... page, the work at which he had toiled so long and so patiently. And here comes the pathos of it—she was, in the circumstances, justified in so doing. As regards Lady Burton and the Stisteds, it was natural, perhaps, that between a staunch Protestant family such as the Stisteds, and an uncompromising Catholic like Lady Burton there should have been friction; but both Lady Burton and Miss Stisted are dead. Each made, during Lady Burton's lifetime, ...
— The Life of Sir Richard Burton • Thomas Wright

... it the Athenians. Why then, when Judaea fell, did the Jews remain? Greek culture does not need Greeks to carry it on; why does Jewish culture need Jews? The first suggestion to be offered is this:—Israel is the protestant people. Every religious or moral innovator has also been a protestant. Socrates, Jesus, Luther; Isaiah, Maimonides, Spinoza; all of them, besides their contributions—very unequal contributions—to the positive store of truth, assumed also the negative attitude of protesters. They ...
— Judaism • Israel Abrahams

... public address was to a group of our Greek fellow-citizens with whose propaganda against Turkish rule over their brethren in Asia Minor he rightly or wrongly sympathised. His chief public interest, however, was in education, and he not only served diligently on the Council of Protestant Instruction for the Province of Quebec but he gladly gave the encouragement of his presence and counsel to the teachers in primary and secondary schools throughout Canada at their annual gatherings; and one of his favourite pleas on these occasions was for the rightful place of English ...
— McGill and its Story, 1821-1921 • Cyrus Macmillan

... Walton, that your principles are so loose and unsettled. You will see my honesty in saying so when you find that, objecting to the surplice, as I do, on Protestant grounds, I yet warn you against making any change because you may discover that your parishioners are against it. You have no idea, Mr Walton, what inroads Radicalism, as they call it, has been making in this neighbourhood. It is quite dreadful. Everybody, down to the poorest, claiming a right to ...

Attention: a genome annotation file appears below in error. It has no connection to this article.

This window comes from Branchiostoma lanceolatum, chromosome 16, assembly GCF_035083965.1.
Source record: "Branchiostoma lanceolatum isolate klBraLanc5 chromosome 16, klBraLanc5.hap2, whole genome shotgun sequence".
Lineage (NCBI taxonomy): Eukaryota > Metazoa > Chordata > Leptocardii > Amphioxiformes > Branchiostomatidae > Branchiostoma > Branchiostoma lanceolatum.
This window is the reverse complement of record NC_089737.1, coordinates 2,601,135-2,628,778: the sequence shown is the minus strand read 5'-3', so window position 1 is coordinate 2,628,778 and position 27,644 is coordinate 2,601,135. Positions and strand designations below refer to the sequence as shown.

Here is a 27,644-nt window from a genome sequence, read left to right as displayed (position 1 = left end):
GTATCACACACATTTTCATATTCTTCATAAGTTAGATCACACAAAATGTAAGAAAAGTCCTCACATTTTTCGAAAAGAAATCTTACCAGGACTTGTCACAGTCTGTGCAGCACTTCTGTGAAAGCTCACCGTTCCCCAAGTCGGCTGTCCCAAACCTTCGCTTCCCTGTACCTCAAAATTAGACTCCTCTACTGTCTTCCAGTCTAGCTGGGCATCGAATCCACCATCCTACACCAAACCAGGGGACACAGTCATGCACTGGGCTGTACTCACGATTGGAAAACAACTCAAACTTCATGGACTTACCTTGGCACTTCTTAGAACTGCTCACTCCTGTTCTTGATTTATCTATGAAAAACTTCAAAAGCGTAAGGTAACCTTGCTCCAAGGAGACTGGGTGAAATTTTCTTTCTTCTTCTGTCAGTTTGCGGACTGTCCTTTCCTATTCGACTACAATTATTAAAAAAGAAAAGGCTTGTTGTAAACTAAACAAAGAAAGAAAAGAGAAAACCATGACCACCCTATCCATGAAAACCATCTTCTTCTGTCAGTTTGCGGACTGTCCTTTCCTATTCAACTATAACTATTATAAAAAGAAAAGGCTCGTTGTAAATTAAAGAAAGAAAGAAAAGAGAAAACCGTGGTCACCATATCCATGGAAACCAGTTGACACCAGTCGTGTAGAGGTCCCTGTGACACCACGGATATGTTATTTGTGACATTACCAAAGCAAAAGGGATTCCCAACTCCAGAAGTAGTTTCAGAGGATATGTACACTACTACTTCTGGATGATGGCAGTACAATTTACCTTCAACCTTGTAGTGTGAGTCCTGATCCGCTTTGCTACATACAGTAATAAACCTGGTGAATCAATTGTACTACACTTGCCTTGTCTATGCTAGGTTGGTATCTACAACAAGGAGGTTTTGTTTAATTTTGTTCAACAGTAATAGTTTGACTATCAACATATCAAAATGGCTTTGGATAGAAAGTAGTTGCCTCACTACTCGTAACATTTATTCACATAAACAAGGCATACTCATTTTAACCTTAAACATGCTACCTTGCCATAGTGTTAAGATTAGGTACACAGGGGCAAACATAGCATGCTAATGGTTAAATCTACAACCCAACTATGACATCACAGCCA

— Annals of a Quiet Neighbourhood • George MacDonald

... all the four races had been fused together to form the great English people. A similar fusion would probably have taken place in Ireland, but for the Reformation. The English settlers adopted the Protestant doctrines which were received in England. The Aborigines alone, among all the nations of the north of Europe, adhered to the ancient faith. Thus the line of demarcation between the two populations was deepened ...
— The Miscellaneous Writings and Speeches of Lord Macaulay, Vol. 4 (of 4) - Lord Macaulay's Speeches • Thomas Babington Macaulay

... began, "that some twenty years ago the Protestant princes of Germany formed a league for mutual protection and support, which they called the Protestant Union; and a year later the Catholics, on their side, constituted what they called the Holy League. At that time the condition of the Protestants was not ...
— The Lion of the North • G.A. Henty

... a Jew, and he hated Hobart and his paper like poison. The Fact's so different, you know. Every one's clear he did it. Mind you, I don't blame him. The Daily Haste is a vulgar Protestant rag.' ...
— Potterism - A Tragi-Farcical Tract • Rose Macaulay

... sure, other Protestant churches where Edward Bumpus and his wife might have gone. One in particular, which he passed on his way to the mill, with its terraced steeple and classic facade, preserved all the outward semblance of the old Order that once had seemed so enduring and secure. He hesitated to join the decorous ...
— The Crossing • Winston Churchill

... land alone; let the Netherlands speak of their slain sons and daughters; let France and Italy swell the tale; nor let England and Scotland be forgotten, nor the blood-roll of Ireland be missed; Catholic murdering Arian; Arian slaying Catholic; Romanist burning Protestant; Protestant hanging Romanist. The names of those who obey God's command may be changed, but they all do the same accursed work, spreading religion everywhere with fire and sword; nor does the harm confine itself to Jews and Christians only, for Mahomet, the ...